Managed services is referred to by various names — managed IT services, managed network services, MNS, etc. But no matter what you know it as, managed services is the hottest thing since managed print services.
As a new copier rep, you may not initially hear much about managed services, but it is the next evolutionary step in the copier industry. The industry has developed repeatable revenue models around hardware, and for those who wish to survive, we’ll shift this model into different areas, or “anything as a service” (XaaS). Down the street copier reps should get familiar with MS basics.
Let’s start with a definition of managed services. According to Wikipedia, managed services is “the practice of outsourcing on a proactive basis certain processes and functions intended to improve operations and cut expenses. It is an alternative to the break/fix or on-demand outsourcing model where the service provider performs on-demand services and bills the customer only for the work done.”
For our discussion, we’ll consider managed IT services to be the act of managing network endpoints, devices, software, infrastructure and the end-user experience.
Think of managed services as monitoring work stations and connected devices, defending against viruses, backing up data, watching servers and restoring software after a disaster — you know, computer stuff.
Larger companies maintain staff who support the network, man help desks, and maintain software updates, passwords and installations. In your world as a sales rep, you are offering to take on those services for smaller companies that cannot support an internal team.
It’s common to have multiple services offered under one engagement. Typically, the menu, or “technology stack,” includes some, all or more of the following:
- Email hosting.
- Cloud services software licenses, updates and patches.
- Support for network and technology.
- Security and anti-virus software.
- Firewall (UTM: unified threat management).
- Backup and disaster recovery (BDR).
- VPN access.
- Remote monitoring.
- Application support.
- Help desk support.
- Professional services.
The difference between copiers, MPS and managed services
All three environments are executed under an agreement over time, like a lease and service contract. Managed services is similar to MPS, but the biggest difference is that with managed services you are responsible for keeping an organization’s IT infrastructure protected — when a copier goes down, employees can wait or find another device. When a virus gets through your monitored firewall, your client’s entire business comes to a halt, and you can’t just get in your car and deliver a new server like you could with toner.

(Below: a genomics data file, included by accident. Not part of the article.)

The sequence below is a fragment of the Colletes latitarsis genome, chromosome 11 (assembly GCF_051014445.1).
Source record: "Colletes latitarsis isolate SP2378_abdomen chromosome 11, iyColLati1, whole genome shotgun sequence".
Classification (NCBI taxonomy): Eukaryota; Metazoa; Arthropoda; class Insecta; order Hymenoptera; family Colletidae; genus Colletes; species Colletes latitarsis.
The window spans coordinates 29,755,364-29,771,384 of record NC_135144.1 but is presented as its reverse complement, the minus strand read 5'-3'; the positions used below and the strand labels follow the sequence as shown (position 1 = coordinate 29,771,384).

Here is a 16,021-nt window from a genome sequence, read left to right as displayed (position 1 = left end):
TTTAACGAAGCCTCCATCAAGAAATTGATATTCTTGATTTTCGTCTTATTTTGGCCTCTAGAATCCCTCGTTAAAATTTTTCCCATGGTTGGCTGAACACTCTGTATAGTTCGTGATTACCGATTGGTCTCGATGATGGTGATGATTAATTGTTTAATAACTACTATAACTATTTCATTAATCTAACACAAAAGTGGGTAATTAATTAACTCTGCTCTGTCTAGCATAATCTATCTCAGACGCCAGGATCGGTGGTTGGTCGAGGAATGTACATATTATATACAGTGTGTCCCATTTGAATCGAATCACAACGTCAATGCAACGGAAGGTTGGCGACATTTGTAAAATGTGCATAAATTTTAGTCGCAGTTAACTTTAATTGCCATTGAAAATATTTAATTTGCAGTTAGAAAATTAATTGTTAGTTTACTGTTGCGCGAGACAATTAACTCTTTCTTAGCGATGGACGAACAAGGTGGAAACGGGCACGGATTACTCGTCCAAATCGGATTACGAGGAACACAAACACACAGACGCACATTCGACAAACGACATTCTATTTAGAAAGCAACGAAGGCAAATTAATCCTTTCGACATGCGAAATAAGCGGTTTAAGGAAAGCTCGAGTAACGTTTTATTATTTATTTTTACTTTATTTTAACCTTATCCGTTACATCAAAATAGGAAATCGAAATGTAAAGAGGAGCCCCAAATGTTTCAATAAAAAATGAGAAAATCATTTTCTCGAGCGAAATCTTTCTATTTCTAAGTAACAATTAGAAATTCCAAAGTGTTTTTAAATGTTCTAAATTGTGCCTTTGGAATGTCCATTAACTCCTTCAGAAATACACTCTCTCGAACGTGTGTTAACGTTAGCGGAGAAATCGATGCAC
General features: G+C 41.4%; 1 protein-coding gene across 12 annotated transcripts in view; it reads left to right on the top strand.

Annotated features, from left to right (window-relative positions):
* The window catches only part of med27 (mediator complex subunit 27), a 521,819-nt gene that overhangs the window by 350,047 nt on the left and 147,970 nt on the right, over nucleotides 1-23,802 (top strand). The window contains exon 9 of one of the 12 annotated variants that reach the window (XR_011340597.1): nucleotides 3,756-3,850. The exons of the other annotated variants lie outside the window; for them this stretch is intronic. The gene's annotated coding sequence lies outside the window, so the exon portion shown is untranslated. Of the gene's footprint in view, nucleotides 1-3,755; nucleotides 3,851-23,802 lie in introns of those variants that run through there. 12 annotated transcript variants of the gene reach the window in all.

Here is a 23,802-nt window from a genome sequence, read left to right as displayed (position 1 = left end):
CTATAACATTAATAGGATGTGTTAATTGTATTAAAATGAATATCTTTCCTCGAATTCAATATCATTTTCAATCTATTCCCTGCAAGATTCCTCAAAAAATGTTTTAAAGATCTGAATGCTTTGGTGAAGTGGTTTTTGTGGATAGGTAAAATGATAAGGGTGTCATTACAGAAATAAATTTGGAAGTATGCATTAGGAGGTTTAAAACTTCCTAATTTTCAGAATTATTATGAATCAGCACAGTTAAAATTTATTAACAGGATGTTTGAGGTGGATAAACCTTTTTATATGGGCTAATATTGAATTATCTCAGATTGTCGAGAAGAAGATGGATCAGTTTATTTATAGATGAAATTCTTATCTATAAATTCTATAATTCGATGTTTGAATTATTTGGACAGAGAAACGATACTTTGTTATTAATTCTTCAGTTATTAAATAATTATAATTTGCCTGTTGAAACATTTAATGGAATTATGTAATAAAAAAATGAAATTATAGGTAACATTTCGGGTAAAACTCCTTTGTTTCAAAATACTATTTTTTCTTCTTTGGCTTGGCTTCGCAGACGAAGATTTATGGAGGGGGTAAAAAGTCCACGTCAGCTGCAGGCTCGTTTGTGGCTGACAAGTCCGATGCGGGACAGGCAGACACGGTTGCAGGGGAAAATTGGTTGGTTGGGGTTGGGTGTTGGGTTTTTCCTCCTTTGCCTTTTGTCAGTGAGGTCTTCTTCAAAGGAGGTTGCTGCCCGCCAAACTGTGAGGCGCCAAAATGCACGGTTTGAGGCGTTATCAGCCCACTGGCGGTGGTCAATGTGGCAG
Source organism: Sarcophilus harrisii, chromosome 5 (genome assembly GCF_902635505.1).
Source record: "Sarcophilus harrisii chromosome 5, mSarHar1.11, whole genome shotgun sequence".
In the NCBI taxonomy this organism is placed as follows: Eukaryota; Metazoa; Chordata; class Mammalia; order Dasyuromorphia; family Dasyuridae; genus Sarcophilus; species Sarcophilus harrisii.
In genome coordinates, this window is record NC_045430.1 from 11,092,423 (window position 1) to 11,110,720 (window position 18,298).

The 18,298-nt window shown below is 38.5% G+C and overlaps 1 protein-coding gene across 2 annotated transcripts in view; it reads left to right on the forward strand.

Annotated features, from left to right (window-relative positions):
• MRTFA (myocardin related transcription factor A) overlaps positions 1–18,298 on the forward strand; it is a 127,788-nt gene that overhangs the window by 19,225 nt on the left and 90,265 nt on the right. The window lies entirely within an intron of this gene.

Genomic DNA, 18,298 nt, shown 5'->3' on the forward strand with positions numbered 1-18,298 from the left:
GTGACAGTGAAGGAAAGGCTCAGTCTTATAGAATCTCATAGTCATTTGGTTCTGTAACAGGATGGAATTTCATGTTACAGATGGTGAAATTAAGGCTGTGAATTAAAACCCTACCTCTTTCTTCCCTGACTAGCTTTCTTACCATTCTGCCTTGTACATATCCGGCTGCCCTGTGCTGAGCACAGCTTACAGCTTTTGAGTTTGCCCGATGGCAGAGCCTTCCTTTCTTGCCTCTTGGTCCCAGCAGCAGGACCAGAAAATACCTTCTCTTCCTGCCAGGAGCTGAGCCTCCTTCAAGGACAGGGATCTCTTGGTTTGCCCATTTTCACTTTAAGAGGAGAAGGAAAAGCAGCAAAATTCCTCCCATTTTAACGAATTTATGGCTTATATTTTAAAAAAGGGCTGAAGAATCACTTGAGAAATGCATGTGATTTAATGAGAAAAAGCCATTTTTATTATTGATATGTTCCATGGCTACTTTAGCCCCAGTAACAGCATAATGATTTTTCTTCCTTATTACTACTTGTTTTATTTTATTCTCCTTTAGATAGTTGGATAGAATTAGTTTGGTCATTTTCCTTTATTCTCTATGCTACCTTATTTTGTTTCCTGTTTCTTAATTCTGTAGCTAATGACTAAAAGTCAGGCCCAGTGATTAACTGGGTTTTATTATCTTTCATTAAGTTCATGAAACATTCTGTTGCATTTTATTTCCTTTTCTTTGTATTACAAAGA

Selling managed services
Some dealerships will have a subject matter expert (SME) to help configure, if not drive, the sale. Usually, copier reps act as the locators of managed services opportunities. Either way, the process is similar to the managed print services track:
Qualifications: how many?
Your dealership will establish a standard prospect profile — typically the number of endpoints and end-users determine the best fit. There is a point where too few assets make outsourcing unappealing and a point where the number of devices demands in-house support.
A general rule of thumb is anywhere between 25 and 180 end-users is in the approachable zone, but exceptions are not rare.
Assessment: probe and/or DCA?
Like an MPS data collection agent, managed services projects require a software probe installed on the network to collect basic information. An experienced managed services professional is needed to analyze and make recommendations.
As an interesting twist, it is not uncommon for IT companies to charge for a network assessment — hopefully, your dealer is doing just that.
Presentation: can be heavy, detailed and highly technical.
This is where things start to get a bit crazy. The managed services presentation includes a detailed look at the current network environment in detail, explaining current connections, software status and areas for improvement.
The recommendation can include patching old software, upgrading or replacing hardware, as well as ongoing support.
In the end
Your prospects are looking to support a network, yet with the cost of supporting network devices internally — the salary and benefits requirements of an IT department head or team are prohibitive for most SMBs — outsourcing makes sense.
Managed print services generate an average of $27 per user, per month. The average revenue for managed services is between $50 and $150 per user, per month. The variance is impressive and attractive — if your dealership isn’t into managed services today, it will be soon.
Good luck, and good selling.
is an entrepreneur and founder of the notorious destination site TheDeathOfTheCopier, where he comments on all things imaging, the rise of managed services and the advance of business technology. A prolific writer and frequent speaker, Greg shares his passionate, unique – and often provocative – view of technology and people, addressing the impact of digital on 21st century business. His 2014 book, Death Of The Copier, offers a controversial summary of the early days of Managed Print Services and the not-so-distant future of the hard copy industry. Reach out to Greg at firstname.lastname@example.org.